[ISN] Audit trails are vital for post-compromise investigations.

From: InfoSec News (isnat_private)
Date: Thu Nov 07 2002 - 02:52:29 PST

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    |  Linux Security: Tips, Tricks, and Hackery                       |
    |  Published by Onsight, Inc.                                      |
    |                                                                  |
    |  06-November-2002                                                |
    |  http://www.hackinglinuxexposed.com/articles/20021106.html       |
    Audit trails are vital for post-compromise investigations.
    By Brian Hatch
    Summary: It is imperative that you can determine what state a machine
    was in before you can ascertain how crackers compromised your
    security measures.
    When your machine is cracked[1] it's a good idea to figure out
    exactly what happened. If you don't know what was or who was on your
    machine, there's little chance you can ascertain what occurred to
    breach the security. Regardless of your post-compromise preference
    (fixing the problem or reinstalling from scratch) it's imperative
    that you understand what happened. If you end up leaving the exact
    same vulnerability open, you haven't fixed anything.
    For example, I once consulted at a pharmecutical company that was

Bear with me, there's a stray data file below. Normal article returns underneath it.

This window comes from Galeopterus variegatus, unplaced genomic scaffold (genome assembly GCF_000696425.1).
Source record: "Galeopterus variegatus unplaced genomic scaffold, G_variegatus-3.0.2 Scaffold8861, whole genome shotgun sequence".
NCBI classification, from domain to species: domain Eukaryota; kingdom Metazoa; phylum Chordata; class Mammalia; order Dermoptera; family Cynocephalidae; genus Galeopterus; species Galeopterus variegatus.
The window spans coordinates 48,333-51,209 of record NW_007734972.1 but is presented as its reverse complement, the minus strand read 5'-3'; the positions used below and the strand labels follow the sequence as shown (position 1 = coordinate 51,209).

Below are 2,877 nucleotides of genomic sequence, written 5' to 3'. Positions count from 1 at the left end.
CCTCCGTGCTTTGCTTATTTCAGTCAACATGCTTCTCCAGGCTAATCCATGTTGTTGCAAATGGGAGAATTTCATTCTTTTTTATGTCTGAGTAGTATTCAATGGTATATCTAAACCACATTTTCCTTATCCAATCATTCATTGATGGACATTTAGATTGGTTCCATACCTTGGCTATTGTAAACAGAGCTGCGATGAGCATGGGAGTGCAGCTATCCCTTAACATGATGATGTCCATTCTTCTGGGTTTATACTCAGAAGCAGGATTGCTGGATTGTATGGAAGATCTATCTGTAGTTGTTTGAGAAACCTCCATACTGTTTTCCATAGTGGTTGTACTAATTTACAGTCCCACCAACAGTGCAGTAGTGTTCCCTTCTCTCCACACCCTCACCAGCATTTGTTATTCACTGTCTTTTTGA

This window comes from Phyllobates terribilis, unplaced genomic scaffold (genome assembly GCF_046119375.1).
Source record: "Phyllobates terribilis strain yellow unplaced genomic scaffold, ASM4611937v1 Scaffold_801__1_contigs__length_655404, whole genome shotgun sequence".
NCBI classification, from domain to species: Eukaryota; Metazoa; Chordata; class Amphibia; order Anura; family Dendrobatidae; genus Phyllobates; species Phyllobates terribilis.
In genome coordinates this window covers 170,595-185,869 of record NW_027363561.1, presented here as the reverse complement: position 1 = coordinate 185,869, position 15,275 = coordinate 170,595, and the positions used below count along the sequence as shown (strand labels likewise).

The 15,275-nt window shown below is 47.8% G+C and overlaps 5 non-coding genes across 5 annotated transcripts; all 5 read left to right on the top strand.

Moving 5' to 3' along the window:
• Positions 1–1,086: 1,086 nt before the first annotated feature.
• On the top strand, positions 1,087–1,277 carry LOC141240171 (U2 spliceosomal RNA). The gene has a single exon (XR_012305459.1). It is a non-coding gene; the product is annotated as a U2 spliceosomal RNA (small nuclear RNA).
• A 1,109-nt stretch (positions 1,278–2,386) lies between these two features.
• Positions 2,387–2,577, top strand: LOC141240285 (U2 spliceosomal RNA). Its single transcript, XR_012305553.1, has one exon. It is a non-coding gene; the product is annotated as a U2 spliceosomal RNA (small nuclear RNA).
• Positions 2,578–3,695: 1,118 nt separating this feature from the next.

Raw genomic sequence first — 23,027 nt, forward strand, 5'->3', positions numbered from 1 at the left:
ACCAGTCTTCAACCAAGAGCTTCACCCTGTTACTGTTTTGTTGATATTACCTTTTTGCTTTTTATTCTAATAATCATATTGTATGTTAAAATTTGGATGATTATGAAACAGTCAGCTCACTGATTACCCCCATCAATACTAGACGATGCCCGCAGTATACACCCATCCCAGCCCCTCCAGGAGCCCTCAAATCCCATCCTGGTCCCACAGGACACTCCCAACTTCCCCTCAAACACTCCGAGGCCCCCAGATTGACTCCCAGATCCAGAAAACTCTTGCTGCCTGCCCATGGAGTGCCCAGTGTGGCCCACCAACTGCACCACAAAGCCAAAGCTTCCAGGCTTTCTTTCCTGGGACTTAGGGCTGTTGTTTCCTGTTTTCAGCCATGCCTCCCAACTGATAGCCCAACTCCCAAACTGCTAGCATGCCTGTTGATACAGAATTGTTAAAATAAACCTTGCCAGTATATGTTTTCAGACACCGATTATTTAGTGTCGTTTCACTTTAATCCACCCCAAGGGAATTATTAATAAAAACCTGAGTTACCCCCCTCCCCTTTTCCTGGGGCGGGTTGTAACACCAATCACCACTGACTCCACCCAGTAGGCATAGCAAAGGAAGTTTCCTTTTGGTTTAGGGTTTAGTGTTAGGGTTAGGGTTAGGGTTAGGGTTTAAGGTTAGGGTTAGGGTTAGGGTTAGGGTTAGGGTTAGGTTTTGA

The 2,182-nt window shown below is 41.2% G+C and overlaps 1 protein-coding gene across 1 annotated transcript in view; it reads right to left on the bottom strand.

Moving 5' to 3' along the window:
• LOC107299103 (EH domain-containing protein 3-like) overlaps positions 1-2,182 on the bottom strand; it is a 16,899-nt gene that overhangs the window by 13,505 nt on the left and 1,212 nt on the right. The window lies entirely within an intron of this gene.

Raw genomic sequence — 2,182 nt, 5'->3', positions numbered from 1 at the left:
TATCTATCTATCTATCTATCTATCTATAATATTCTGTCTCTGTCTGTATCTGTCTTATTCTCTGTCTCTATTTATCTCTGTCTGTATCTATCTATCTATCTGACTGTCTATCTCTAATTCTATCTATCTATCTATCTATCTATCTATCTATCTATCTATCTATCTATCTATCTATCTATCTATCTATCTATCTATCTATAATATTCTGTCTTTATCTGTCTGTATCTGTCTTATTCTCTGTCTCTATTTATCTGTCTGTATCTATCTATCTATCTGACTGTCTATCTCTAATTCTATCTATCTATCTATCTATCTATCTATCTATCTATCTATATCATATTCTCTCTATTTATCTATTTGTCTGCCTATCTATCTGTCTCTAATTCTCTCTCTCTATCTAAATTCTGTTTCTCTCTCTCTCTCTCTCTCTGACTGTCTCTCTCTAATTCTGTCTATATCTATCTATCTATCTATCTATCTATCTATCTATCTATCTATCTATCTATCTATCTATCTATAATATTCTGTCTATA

required by FDA regulations to keep detailed paper logs of every
    piece of software installed, every configuration change, ever user
    added or removed. While most of us grumbled about the annoyance of
    doing so, it made it absolutely clear what the state of a machine was
    over time, which made it easier to correlate problems with
    configuration changes, and find other bugs created by users^H^H^H^H
    Unfortunately, most folks don't have the time or energy to list
    everything they do to a system. However there are many steps you can
    take to make things more automated.
    Backup configuration directories
        In addition to your normal system backups, create simple cron
        jobs that back up your configuration settings - The /etc
        directory may be sufficient in itself. Backups should ideally go
        to removable media (tape, CD, etc) for long term storage, but you
        may find it's also helpful to have it stored on a separate
        machine as well for faster access in a crisis. Take, for example,
        the following script:
          cd /etc
          tarball=`mktemp` || exit 1
          tar cvzf $tarball .
          scp $tarball backup-server:/backups/`hostname`.etc.`date '+%Y-%m-%d'`.tgz
          rm $tarball
        This shell script, ripe for use from cron, will create a tarball
        of /etc and scp it over to a backup-server. (This, of course,
        assumes that you have some form of passwordless scp access
        available. I'll probably cover that in a later article.)
        Certainly not the most elegant of solutions, but it will capture
        the essence of the machine's state.
        Of course, if you liberally comment your configuration files,
        this makes everything much clearer as well.